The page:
What Is Active Voice And How Do You Use It?

Sometimes, it’s best to take the direct approach. When we want to do this in grammar, we use the active voice.

The active voice gets straight to the point and tells us who did what in both shorter sentences like I ran and longer ones like I carefully ran to the store in order to buy the last inflatable gorillas they had on sale. If you’ve been writing or speaking English for a while, you’ve probably been using the active voice most of the time without even knowing it. That being the case, it is only fair that we learn a little more about our very active friend and the best ways to use the active voice in our speech and writing.

What is the active voice?

The active voice is one of two “voices” of verbs that we use in writing and speech. A verb is said to be in the active voice when the subject of a sentence or clause is the one performing the action described by the verb. For example, the sentence Rose hugged her sister uses a verb in the active voice because the subject Rose is the one that performed the action described by the verb hugged. Rose is both the subject and the one who did the hugging.

This all sounds simple enough, right? We tend to use verbs in the active voice in so much of our writing and speech, so you should be pretty familiar with using it already. There are no special rules when it comes to using verbs in the active voice: as long as the subject is actually the one performing the action of the verb, the verb is in the active voice.

If the subject is receiving the action rather than performing the action, it is not using the active voice. For example, the sentence Matt was poked by a chimpanzee does not use a verb in the active voice. If you look closely, you will see that the subject Matt is not performing the action described by the verb pokedMatt didn’t poke anything; a chimpanzee poked him. This is an example of a sentence that uses the other voice of verbs: the passive voice. We will explore the difference between the two voices more later.

There’s something else to keep in mind. Both transitive and intransitive verbs can use the active voice. A transitive verb is “a verb accompanied by a direct object and from which a passive can be formed.” For example, in the sentence Jenny kicked the ballthe ball is the direct object because it is the thing that Jenny kicked. Kicked is in the active voice.

Also, as long as the subject is the one performing an action, intransitive verbs can use the active voice, too. For example, both of the following sentences use the active voice:

  • The boy walked the dog. (Transitive verb walked.)
  • The babies are peacefully sleeping. (Intransitive verb sleep)

In both sentences the subjects (boy and babies) are the performers of the actions (walked and are sleeping).

Although we don’t think of them as describing “actions,” stative verbs refer to emotions and opinions (such as like, belong, or doubt) can also be used in the active voice. In this case, we consider whether or not the figurative action of the subject is targeted toward something else by the verb. Let’s explain with some examples:

  • Romeo loves Juliet.
  • I think kittens are adorable.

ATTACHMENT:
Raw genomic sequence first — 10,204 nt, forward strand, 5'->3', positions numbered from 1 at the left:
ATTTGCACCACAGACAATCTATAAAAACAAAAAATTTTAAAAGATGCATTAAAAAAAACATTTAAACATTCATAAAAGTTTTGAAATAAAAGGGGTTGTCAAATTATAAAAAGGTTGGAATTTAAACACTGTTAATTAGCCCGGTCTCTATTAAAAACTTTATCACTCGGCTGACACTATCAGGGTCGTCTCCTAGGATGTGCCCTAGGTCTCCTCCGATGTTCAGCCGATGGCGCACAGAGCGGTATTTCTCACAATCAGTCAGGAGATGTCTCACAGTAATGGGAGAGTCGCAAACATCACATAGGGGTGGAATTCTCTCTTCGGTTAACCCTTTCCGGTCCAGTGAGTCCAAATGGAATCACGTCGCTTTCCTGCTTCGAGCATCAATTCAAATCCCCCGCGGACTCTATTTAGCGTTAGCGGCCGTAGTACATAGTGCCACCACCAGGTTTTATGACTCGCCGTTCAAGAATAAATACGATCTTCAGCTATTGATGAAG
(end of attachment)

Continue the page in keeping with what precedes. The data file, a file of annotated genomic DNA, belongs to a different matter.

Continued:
Both of the above sentences use stative verbs in the active voice. However, the subject of each sentence is the one performing the action described by the verb. Looking at it this way, you can see that a sentence like She hates broccoli uses the active voice while the sentence Broccoli is hated by her does not.

Don’t confuse active voice with action verbs. Find out the details about action verbs here.

Examples of active voice

Let’s look at a variety of sentences that use verbs in the active voice. As you read each one, you’ll see that the subject of each sentence or clause is directly performing an action.

  • Julian read books by the fireplace.
  • Fred, Daphne, and Wilma searched the spooky mansion.
  • The quick brown fox jumps over the lazy dog.
  • The strict teacher ignored the wiley student’s attempts to get out of taking the test.
  • The rain poured, the thunder boomed, and the lightning crashed.
  • I forgot where I hid my passport.

When do you use active voice?

Generally speaking, the active voice is the preferred voice in formal and academic writing. It is seen as more direct and often makes sentences easier to read or understand. Even in casual speech and writing, the active voice tends to come more naturally to most people. That being said, there are specific instances where the active voice is particularly useful.

When writing shorter sentences

Often, the active voice results in shorter, more direct sentences than the passive voice. You can see this is the following two sentences:

  • Active: I saw her. (Three words)
  • Passive: She was seen by me. (Five words)

To give sentences a sense of authority

Because the performer of an action cannot be omitted in a sentence that uses the active voice, the active voice often sounds more authoritative. You’ll notice this difference in the following two sentences:

  • Active: The president made the decision.
  • Passive: The decision was made.

Even if the performer of an action isn’t omitted, the passive voice often sounds weaker and less impactful because it typically shifts the focus away from the performer:

  • The decision was made by the president.